This is not to suggest that accessibility widgets aren’t helpful just because they don’t meet all accessibility standards. But it’s important to know that these companies are being misleading in saying that they’re fully compliant. Property management companies planning to rely on accessibility widgets as a preventative measure against getting sued by a prospective resident who couldn’t fully interact with their community websites should be warned before using one. 

It’s also worth pointing out the reliance apartment websites have on forms. Having prospective residents complete an online form to request an in-person showing or submit a rental application are a vital part of the leasing process. Features in these widgets fail to account for proper form accessibility, meaning that someone with a disability may not be able to complete all the steps necessary to rent one of your apartments. 

Essentially, accessibility widgets provide a false sense of security. 

2. Disabled Users Report Having Issues With Using Accessibility Widgets

In one study where people were asked to rate the effectiveness of accessibility widgets, 67% of all respondents, including 72% of respondents with disabilities, said accessibility widgets were not effective.

More concerningly, some users with disabilities blocked accessibility widgets from appearing on websites because of how unusable they are. One user wrote of their experience:

I know with 100% certainty, any site which has deployed
an overlay (accessibility widget) in the past year and a half
has been less usable for both my wife and me—both blind.

Accessibility widgets basically create two different versions of the same website when it would’ve been much easier to have built the website so it’s accessible for everyone. Their features are also redundant, as many of the widgets’ built-in tools could’ve been activated by simply changing a few of the computer’s and browser display settings, or replicated using screen reading technology.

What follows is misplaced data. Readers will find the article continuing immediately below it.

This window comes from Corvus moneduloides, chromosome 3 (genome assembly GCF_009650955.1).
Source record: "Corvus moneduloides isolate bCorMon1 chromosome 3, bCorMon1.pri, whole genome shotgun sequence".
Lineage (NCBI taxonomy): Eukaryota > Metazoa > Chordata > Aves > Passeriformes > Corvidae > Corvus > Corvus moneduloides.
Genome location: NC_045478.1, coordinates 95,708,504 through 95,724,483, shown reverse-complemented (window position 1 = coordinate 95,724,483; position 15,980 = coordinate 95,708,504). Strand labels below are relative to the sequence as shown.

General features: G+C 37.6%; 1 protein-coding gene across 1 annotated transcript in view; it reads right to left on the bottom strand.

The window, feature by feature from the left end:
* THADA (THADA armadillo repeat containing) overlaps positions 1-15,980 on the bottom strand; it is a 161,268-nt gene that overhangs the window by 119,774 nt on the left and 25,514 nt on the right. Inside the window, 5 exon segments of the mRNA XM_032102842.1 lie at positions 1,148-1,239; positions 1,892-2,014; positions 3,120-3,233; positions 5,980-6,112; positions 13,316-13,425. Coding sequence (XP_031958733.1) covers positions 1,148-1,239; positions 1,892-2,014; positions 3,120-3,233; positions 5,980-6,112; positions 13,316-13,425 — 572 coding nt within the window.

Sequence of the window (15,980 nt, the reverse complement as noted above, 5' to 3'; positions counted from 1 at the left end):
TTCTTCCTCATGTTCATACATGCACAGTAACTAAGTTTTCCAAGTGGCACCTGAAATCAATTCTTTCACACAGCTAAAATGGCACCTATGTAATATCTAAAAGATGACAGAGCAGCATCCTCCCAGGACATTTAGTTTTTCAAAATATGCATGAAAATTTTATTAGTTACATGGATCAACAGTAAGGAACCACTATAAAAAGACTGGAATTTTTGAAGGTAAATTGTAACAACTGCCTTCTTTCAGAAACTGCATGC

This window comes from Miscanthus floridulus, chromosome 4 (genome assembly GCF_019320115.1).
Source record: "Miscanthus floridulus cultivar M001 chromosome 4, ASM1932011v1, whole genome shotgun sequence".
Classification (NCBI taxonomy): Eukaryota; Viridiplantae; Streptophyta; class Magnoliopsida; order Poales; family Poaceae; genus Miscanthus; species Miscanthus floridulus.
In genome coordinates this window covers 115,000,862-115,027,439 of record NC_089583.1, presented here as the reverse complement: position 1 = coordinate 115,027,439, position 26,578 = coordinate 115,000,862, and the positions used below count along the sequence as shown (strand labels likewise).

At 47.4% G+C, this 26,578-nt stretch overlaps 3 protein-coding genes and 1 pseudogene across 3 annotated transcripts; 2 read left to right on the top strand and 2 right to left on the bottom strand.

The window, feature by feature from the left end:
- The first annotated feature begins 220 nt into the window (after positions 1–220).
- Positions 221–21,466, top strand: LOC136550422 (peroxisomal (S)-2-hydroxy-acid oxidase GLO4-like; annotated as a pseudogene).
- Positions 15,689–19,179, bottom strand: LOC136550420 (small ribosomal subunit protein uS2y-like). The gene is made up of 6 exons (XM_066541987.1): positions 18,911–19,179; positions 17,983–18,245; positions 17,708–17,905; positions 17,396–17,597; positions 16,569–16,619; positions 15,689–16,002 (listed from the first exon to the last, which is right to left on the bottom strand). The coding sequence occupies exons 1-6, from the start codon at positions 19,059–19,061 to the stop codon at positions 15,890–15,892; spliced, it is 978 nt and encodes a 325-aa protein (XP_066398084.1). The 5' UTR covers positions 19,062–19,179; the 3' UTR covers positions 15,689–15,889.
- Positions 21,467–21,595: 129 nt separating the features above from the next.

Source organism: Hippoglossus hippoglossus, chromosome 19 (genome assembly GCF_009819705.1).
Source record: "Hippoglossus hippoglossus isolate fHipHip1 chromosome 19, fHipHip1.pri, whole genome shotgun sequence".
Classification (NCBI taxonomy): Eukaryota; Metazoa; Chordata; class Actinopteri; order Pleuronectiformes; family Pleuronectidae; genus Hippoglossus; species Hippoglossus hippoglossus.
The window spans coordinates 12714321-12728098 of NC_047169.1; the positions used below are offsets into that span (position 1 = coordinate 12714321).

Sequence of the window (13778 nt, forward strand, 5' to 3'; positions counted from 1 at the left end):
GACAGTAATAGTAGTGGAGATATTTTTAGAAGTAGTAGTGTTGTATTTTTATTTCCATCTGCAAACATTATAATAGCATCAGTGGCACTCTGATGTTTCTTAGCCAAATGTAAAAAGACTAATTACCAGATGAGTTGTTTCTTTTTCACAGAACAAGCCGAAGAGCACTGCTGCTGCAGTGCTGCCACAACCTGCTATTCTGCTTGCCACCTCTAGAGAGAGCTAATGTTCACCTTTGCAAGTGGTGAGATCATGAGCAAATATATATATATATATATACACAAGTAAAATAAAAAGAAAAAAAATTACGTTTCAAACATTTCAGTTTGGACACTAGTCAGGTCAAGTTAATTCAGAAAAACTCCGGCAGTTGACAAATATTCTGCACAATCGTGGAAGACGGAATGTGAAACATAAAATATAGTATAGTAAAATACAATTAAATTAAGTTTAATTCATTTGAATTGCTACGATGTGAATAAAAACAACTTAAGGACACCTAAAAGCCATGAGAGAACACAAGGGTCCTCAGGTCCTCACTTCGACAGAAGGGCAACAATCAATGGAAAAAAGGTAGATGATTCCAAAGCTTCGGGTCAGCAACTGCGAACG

Knowing that a majority of Internet users are struggling with using accessibility widgets indicates these tools fail to address the permanent, temporary, or situational disabilities that prevent them from being able to fully interact with websites. 

Source: Microsoft Inclusive Design Toolkit

Keep in mind, apartment websites are full of content: photos, videos, lists of amenities, price details, floorplan blueprints, and more. For potential residents to feel comfortable making such a life-changing decision that also comes with major financial implications, they need to be able to fully consume all the information available on your website. Rather than allowing all users to do this, it appears accessibility widgets tend to make things more complicated for those who actually need them.


While there’s a prescient need for apartment marketers to ensure their websites can be used by everyone, they should be wary of utilizing accessibility widgets because they’re not fully compliant and disabled users say it makes interacting with a website harder.

The only possible solution to ensure your website is accessible is to employ a web developer who writes code for WCAG compliance. That’s exactly what we’re doing at RentVision. We have established a road map for our development team to have all of our apartment community websites meet WCAG 2.0 Level AA guidelines. For more information about how RentVision is trying to make renting apartments easier for everyone, read our accessibility statement.